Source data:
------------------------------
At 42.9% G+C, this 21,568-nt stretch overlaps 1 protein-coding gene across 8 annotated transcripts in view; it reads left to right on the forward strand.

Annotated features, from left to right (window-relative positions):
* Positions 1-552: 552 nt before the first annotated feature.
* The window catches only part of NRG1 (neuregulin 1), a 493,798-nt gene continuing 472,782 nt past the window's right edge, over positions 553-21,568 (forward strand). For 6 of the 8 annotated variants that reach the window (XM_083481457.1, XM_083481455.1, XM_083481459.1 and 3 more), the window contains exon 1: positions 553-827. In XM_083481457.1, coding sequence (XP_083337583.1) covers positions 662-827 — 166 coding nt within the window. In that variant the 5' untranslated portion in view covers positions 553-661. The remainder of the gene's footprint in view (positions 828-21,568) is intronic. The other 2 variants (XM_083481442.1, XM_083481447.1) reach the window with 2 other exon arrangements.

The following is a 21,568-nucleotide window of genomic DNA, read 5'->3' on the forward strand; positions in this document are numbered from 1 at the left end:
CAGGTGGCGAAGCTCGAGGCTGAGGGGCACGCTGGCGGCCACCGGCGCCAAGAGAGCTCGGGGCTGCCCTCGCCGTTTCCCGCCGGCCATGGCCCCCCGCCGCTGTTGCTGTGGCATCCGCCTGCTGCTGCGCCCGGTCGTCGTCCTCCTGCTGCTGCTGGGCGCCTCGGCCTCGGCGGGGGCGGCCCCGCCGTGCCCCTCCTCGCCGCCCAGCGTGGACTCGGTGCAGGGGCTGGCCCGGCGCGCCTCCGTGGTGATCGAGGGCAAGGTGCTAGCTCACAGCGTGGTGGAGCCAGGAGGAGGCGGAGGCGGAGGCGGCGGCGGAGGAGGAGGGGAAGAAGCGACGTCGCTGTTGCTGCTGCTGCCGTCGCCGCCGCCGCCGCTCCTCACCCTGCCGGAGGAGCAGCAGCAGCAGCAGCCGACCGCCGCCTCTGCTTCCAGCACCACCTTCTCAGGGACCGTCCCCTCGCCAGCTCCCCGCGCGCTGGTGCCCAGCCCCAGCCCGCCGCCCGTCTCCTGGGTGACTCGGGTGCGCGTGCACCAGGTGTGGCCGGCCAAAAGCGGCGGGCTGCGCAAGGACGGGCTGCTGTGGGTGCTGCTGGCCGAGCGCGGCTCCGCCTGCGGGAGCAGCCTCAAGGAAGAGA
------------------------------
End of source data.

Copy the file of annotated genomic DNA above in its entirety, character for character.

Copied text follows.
At 42.9% G+C, this 21,568-nt stretch overlaps 1 protein-coding gene across 8 annotated transcripts in view; it reads left to right on the forward strand.

Annotated features, from left to right (window-relative positions):
* Positions 1-552: 552 nt before the first annotated feature.
* The window catches only part of NRG1 (neuregulin 1), a 493,798-nt gene continuing 472,782 nt past the window's right edge, over positions 553-21,568 (forward strand). For 6 of the 8 annotated variants that reach the window (XM_083481457.1, XM_083481455.1, XM_083481459.1 and 3 more), the window contains exon 1: positions 553-827. In XM_083481457.1, coding sequence (XP_083337583.1) covers positions 662-827 — 166 coding nt within the window. In that variant the 5' untranslated portion in view covers positions 553-661. The remainder of the gene's footprint in view (positions 828-21,568) is intronic. The other 2 variants (XM_083481442.1, XM_083481447.1) reach the window with 2 other exon arrangements.

The following is a 21,568-nucleotide window of genomic DNA, read 5'->3' on the forward strand; positions in this document are numbered from 1 at the left end:
CAGGTGGCGAAGCTCGAGGCTGAGGGGCACGCTGGCGGCCACCGGCGCCAAGAGAGCTCGGGGCTGCCCTCGCCGTTTCCCGCCGGCCATGGCCCCCCGCCGCTGTTGCTGTGGCATCCGCCTGCTGCTGCGCCCGGTCGTCGTCCTCCTGCTGCTGCTGGGCGCCTCGGCCTCGGCGGGGGCGGCCCCGCCGTGCCCCTCCTCGCCGCCCAGCGTGGACTCGGTGCAGGGGCTGGCCCGGCGCGCCTCCGTGGTGATCGAGGGCAAGGTGCTAGCTCACAGCGTGGTGGAGCCAGGAGGAGGCGGAGGCGGAGGCGGCGGCGGAGGAGGAGGGGAAGAAGCGACGTCGCTGTTGCTGCTGCTGCCGTCGCCGCCGCCGCCGCTCCTCACCCTGCCGGAGGAGCAGCAGCAGCAGCAGCCGACCGCCGCCTCTGCTTCCAGCACCACCTTCTCAGGGACCGTCCCCTCGCCAGCTCCCCGCGCGCTGGTGCCCAGCCCCAGCCCGCCGCCCGTCTCCTGGGTGACTCGGGTGCGCGTGCACCAGGTGTGGCCGGCCAAAAGCGGCGGGCTGCGCAAGGACGGGCTGCTGTGGGTGCTGCTGGCCGAGCGCGGCTCCGCCTGCGGGAGCAGCCTCAAGGAAGAGA